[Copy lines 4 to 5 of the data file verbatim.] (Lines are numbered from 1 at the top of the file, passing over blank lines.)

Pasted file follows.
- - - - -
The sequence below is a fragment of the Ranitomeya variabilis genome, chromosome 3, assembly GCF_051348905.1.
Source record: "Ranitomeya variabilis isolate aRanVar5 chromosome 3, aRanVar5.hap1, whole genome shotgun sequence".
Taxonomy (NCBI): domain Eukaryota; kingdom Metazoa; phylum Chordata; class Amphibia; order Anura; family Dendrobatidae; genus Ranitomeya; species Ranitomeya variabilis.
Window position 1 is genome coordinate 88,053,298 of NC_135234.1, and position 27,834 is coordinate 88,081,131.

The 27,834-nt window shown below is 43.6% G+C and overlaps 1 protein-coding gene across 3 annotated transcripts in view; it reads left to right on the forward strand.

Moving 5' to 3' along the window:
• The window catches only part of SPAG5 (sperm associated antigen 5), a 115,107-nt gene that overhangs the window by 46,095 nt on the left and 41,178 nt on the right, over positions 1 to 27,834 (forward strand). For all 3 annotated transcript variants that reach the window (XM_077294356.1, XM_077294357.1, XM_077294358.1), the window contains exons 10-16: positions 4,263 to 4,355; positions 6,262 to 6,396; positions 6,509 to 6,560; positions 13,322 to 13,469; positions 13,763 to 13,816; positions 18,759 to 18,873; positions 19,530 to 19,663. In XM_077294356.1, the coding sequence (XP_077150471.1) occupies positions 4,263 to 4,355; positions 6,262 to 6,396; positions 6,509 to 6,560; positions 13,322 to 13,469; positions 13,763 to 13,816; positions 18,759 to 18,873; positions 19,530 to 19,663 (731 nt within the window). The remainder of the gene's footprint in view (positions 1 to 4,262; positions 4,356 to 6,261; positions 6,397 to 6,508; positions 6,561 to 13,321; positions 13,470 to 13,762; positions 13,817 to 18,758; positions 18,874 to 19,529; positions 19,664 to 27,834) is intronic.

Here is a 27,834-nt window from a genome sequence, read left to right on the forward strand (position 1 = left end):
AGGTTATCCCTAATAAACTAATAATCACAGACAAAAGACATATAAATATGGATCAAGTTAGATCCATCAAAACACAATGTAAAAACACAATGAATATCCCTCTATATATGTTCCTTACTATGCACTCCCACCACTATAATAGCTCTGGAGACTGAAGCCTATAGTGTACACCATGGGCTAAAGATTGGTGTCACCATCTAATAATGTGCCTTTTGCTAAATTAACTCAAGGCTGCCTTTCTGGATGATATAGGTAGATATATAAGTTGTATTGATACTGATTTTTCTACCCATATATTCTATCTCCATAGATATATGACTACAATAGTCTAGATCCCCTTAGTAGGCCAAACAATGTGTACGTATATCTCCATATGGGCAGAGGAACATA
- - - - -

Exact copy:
Window position 1 is genome coordinate 88,053,298 of NC_135234.1, and position 27,834 is coordinate 88,081,131.

The 27,834-nt window shown below is 43.6% G+C and overlaps 1 protein-coding gene across 3 annotated transcripts in view; it reads left to right on the forward strand.